Mohammed Hanif on his homecoming to Pakistan

From The Guardian:

Mohammad-Hanif-Returns-to-001 After living and working in London for more than a decade, I moved back to Pakistan just over a year ago – and soon realised that the Pakistan I knew had migrated elsewhere. Mainly to the front covers of the sombre current affairs magazines you find in posh dentists' waiting rooms. The world's media had reached a consensus that I had boarded a sinking ship. Time, Newsweek and the Economist have all written an obituary of Pakistan, some twice over. The more caring ones are still holding a wake.

A couple of years ago when we decided to return, Pakistan wasn't exactly the world's safest destination. It was fighting its demons of poverty, the Taliban and a military dictatorship that fostered them. But it very much belonged in this world: a new bank was going up on every street corner and a new generation of media, telecom and property professionals was working overtime to sell bits of the country to each other. It seems that between us negotiating with the removal men and stocking up on jars of Marmite, the various editorial boards across the western world decided that the end of the world was nigh and it would all begin in Pakistan. Channan, my 11-year-old born-and-bred-in- London son, was so miffed by this that when he saw some white people at Karachi airport, he whispered furiously: “What are they doing here? Don't they know it's not a tourist country. They are always saying it's a terrorist country.”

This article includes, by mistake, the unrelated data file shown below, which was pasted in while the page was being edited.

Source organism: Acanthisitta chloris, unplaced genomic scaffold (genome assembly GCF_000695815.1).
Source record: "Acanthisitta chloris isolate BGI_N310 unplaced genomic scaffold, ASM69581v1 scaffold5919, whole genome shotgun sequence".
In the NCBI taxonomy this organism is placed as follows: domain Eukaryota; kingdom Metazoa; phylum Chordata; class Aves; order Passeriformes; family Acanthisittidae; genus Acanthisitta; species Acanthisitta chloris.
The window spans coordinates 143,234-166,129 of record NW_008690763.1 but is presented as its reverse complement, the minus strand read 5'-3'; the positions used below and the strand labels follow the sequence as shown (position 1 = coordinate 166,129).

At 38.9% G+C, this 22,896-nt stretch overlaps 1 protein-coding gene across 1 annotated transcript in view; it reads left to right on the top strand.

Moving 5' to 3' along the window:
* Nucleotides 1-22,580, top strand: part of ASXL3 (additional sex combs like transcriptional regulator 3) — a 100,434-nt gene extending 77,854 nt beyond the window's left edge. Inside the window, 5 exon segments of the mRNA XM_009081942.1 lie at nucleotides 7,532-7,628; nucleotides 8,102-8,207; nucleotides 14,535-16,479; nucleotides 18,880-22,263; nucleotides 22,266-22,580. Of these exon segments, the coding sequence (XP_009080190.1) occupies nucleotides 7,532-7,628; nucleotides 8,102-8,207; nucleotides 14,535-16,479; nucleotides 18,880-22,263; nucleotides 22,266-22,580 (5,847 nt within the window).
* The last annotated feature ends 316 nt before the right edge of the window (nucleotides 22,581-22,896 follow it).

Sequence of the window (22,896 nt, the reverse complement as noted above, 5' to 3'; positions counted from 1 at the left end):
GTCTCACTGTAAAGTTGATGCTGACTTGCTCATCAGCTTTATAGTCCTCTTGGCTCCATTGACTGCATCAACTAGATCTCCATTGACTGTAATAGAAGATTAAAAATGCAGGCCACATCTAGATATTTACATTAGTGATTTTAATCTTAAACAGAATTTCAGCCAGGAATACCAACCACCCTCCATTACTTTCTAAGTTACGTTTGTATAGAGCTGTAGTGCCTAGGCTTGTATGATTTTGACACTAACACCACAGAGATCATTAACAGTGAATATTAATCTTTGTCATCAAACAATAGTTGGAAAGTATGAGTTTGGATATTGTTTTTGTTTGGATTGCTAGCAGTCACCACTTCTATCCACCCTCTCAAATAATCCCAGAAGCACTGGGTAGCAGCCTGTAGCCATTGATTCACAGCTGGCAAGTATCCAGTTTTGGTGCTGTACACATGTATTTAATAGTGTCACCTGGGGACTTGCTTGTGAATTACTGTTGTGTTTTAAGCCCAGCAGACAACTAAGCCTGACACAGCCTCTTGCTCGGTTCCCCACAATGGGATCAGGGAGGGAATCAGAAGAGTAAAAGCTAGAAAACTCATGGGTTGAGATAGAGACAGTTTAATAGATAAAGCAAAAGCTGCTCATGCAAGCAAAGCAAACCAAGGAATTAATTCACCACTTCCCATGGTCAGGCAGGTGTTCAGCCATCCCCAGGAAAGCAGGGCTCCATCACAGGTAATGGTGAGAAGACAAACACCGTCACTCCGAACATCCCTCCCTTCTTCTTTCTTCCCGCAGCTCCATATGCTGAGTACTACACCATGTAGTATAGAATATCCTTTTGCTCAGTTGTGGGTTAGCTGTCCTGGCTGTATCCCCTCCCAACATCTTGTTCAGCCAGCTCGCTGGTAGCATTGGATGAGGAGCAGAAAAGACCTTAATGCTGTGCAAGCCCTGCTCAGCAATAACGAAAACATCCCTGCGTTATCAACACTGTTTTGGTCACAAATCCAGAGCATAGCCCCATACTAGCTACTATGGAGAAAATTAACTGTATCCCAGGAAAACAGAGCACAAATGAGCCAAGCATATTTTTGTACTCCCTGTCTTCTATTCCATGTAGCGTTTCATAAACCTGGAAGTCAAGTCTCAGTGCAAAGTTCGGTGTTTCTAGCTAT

More here.